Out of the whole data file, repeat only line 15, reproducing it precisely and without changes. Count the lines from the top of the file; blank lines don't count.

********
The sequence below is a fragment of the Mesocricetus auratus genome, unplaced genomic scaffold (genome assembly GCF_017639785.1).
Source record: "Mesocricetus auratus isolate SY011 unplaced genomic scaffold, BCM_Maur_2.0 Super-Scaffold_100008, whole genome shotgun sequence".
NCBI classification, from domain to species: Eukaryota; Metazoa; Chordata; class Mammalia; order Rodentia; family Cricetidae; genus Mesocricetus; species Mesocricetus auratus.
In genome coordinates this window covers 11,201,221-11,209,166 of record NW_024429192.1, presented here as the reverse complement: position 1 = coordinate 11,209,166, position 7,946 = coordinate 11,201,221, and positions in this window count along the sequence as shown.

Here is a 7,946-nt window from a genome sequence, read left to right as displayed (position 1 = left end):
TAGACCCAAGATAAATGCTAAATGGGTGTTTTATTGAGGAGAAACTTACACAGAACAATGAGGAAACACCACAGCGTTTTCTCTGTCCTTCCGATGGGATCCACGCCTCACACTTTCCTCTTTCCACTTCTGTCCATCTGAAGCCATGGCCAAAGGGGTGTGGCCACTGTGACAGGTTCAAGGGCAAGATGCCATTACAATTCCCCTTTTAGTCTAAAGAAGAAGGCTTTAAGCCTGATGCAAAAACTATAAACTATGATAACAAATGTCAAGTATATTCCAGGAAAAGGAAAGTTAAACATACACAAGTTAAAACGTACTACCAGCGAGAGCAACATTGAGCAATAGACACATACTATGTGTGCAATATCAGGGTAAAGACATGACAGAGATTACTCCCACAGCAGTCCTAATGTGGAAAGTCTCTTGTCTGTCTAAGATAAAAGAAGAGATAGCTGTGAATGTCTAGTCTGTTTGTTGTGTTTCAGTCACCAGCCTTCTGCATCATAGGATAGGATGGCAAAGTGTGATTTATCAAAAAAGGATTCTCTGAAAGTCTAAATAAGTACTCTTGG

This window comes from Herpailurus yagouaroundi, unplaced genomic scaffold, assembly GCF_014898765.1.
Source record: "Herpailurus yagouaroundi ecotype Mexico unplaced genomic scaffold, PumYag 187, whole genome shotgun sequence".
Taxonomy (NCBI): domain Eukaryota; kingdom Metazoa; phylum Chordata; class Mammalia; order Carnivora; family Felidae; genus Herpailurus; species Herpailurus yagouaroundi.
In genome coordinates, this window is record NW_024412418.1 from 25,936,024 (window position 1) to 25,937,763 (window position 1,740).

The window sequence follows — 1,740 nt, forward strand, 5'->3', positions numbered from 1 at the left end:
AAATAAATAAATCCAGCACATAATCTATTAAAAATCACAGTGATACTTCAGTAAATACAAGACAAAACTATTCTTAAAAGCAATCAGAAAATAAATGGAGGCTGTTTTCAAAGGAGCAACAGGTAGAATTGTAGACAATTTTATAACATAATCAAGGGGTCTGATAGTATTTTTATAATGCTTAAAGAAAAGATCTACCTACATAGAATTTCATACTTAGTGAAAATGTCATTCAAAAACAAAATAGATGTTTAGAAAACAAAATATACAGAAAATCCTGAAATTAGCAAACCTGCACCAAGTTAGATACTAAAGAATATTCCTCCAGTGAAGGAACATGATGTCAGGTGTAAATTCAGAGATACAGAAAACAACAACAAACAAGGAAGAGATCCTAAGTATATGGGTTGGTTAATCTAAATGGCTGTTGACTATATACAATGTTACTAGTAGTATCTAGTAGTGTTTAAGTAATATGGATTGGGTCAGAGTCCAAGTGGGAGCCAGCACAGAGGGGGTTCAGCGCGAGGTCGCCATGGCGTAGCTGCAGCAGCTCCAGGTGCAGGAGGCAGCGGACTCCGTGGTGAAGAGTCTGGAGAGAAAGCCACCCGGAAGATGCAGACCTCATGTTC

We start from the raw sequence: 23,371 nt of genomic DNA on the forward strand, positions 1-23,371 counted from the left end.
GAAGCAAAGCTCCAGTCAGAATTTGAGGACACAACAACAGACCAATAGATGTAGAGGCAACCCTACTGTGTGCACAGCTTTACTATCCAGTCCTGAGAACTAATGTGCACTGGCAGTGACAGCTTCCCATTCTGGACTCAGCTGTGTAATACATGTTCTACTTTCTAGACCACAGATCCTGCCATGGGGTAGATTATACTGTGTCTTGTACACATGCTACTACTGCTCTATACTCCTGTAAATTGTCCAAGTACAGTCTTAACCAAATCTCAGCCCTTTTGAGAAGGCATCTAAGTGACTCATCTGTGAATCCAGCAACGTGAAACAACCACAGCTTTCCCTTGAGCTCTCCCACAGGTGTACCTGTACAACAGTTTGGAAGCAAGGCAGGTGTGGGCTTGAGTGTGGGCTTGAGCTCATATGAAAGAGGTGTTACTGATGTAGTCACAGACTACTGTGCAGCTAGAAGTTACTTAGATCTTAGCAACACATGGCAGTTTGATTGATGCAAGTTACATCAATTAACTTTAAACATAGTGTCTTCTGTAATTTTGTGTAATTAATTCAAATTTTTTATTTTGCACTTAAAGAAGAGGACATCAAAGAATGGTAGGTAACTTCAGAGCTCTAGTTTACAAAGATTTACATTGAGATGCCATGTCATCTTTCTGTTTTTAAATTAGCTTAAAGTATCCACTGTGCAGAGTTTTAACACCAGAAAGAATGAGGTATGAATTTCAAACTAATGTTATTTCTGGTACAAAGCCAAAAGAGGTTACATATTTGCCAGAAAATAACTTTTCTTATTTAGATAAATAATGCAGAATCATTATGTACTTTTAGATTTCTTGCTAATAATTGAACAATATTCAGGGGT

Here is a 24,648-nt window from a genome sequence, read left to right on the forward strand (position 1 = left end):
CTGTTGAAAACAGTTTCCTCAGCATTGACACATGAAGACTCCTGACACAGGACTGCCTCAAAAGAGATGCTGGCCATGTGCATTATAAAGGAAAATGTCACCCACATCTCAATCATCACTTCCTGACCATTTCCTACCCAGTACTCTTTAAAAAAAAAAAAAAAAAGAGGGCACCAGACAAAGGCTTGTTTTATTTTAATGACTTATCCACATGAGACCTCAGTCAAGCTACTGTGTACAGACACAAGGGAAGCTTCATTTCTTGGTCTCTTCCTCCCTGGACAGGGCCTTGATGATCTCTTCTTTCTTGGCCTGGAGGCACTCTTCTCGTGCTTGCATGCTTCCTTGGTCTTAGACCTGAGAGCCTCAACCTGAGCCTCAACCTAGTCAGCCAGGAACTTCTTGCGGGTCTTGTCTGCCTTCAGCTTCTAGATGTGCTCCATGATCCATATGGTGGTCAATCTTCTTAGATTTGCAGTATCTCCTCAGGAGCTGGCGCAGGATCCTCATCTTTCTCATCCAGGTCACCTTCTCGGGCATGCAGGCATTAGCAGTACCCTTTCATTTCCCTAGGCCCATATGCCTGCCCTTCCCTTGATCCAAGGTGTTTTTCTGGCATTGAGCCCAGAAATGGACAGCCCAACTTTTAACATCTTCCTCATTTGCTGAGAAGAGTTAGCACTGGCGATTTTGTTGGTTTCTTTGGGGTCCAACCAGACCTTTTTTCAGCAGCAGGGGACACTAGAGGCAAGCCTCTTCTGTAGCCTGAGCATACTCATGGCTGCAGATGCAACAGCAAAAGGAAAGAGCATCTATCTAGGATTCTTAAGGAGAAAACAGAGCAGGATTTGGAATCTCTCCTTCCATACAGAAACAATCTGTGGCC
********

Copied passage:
Here is a 24,648-nt window from a genome sequence, read left to right on the forward strand (position 1 = left end):